A Modern Representation of the Abduction of Proserpina
Upon first glance of Gaspero Bruschi’s “The Rape of Proserpina” the viewer sees an off-white sculpture of a man running away with a woman who is overcome with emotion, mounted on a black base. But upon closer examination one begins to notice the exquisite detail of the sculpture. The sculpture is of Pluto carrying away Proserpina to Hades. The black base is the perfect contrast to the white sculpture which is perfectly balanced with just Pluto’s foot grazing the flames of the underworld.
The flames are parted as if to not interfere with his flight of Demeter and the human world. Pluto’s muscular legs propel him closer to his kingdom of darkness. His clothes are bunched and set against his skin and billowing behind him due to the wind. His belly button is exposed, but his nipples are covered. His head turned looking ahead at his destination. A simple crown rests upon his short curly locks. A beard covers some of his expression which shows the adrenaline running through him, the fear of being caught and the joy of winning such a beautiful bride. The nape of his neck lay in the curve of Proserpina’s underarm. His muscular arms hold her high and tight against his side. His hands above and below her right breast appear to be framing it.
The curvaceously portrayed Proserpina is bare breasted, but her navel is covered, opposite of what parts of Pluto are covered. Her dress has slipped down to around her waist the wind lifted some of the fabric to expose her left leg; the rest of the fabric is plastered to her body displaying her curves. Proserpina’s legs are separated as if she were caught in mid-leap. With her wavy hair tied at the nape of her neck in a bun, eyes appear to be closed, head tilted away from Pluto, Proserpina cries to the heavens throwing her arms back in hope to help lift up her appeal to the gods.
The title of this piece may confuse some of the audience because of the usage of the word “rape”. According to the Oxford Dictionary, the word “rape” used for poetic or literary style means “the abduction of the woman, especially for the purpose of having sexual relations with” and not the actual sexual act. Hence Pluto is fleeing with her on foot, which is unlike the description given in the Homeric Hymns in which Persephone is carried away in Hades’ chariot. The reason for this change is unclear, I believe that it could have either been for economic reasons or just the artist’s whim. Since Bruschi is known for his detailed portrayal of large limbs and small heads, the inclusion of a chariot, which would have to be grandiose since it belongs to a god, would minimize the importance of Proserpina and Pluto, the real subjects of the piece. To include a chariot, another mold would be required which would end up dipping into the Doccia company’s profit. Although the sculpture is by Gaspero Bruschi credit is often given to the company which sold the figure.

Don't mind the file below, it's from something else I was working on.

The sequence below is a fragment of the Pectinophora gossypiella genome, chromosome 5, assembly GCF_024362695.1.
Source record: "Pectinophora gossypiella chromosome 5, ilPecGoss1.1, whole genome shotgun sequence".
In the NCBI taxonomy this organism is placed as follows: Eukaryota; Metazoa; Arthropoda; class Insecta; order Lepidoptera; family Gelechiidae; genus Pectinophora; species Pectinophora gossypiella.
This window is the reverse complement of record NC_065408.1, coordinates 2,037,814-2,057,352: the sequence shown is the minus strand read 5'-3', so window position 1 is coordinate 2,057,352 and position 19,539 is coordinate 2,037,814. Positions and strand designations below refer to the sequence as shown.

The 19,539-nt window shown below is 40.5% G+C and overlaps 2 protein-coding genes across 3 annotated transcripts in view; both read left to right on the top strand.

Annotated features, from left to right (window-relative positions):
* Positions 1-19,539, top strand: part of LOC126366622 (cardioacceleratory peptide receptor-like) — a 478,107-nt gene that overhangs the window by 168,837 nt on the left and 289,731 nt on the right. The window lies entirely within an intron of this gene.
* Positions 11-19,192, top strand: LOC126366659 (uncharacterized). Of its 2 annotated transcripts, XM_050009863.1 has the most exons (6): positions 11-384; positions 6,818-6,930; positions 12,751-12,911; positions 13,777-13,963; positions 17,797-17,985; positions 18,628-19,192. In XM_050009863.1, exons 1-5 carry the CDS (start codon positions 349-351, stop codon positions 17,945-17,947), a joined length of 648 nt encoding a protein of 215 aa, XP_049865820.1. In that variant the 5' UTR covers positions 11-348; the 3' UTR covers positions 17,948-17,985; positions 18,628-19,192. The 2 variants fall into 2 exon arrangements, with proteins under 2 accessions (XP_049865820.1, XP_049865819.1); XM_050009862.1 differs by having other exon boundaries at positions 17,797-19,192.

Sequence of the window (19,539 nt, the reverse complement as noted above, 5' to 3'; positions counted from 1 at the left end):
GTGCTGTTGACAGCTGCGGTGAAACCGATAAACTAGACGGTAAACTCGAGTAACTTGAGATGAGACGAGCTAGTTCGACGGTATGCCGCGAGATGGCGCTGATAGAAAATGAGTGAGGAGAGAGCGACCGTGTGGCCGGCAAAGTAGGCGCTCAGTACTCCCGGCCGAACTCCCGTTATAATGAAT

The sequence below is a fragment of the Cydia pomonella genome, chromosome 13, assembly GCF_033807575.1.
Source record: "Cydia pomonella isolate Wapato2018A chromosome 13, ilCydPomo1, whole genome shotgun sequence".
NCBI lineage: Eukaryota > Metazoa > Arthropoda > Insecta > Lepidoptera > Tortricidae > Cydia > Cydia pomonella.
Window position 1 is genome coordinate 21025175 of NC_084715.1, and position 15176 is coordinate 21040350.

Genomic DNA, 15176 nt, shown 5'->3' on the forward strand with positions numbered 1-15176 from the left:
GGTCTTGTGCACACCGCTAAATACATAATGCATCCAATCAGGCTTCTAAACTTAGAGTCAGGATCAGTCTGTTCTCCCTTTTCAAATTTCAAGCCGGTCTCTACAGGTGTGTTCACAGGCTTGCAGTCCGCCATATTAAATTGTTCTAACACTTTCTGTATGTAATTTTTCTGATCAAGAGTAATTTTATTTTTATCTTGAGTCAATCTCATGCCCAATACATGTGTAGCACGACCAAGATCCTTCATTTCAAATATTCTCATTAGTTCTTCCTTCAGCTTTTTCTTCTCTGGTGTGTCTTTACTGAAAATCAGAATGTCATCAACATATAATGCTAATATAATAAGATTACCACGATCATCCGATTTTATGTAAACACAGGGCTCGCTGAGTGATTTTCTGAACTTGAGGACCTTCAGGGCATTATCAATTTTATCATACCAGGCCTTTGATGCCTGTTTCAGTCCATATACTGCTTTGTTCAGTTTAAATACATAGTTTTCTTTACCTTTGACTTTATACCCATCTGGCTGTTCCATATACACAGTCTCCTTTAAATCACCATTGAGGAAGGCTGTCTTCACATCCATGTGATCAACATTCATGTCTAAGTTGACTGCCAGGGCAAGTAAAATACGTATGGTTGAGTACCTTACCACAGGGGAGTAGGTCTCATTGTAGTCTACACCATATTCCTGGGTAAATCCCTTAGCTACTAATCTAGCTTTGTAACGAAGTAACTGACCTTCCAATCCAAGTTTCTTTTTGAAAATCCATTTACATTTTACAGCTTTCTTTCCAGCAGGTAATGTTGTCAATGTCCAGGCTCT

Bruschi was hired by the Doccia factory to make mass reproductions of porcelain miniatures based off of Florentine bronzes. The figures are nine and one half inches wide by twelve inches long according to the Metropolitan Museum. There appears to be no other reason for why Bruschi sculpted “The Rape of Proserpina” other than he was hired to by a factory which had a large collection of Florentine bronzes which they were interested in reproducing in porcelain.
Because of its small size it could be easily mass-produced and would fit on a desk or a bookshelf. Owners of the sculptures would more than likely know the story behind the piece of art and would be able to inform any of there guests should they have inquiries. After the French Revolution there was a short Greek and Roman revival, durring which this piece was produced. The elegant feeling of this piece is due to usage of the Rocco style of art. The Baroque period in art lasted until around 1750 the year this piece was created. The piece was produced at the ending of the Baroque period and the continuation of Classicism, which stressed a balance and simplicity with refrences to Greek and Roman mythology (World Book).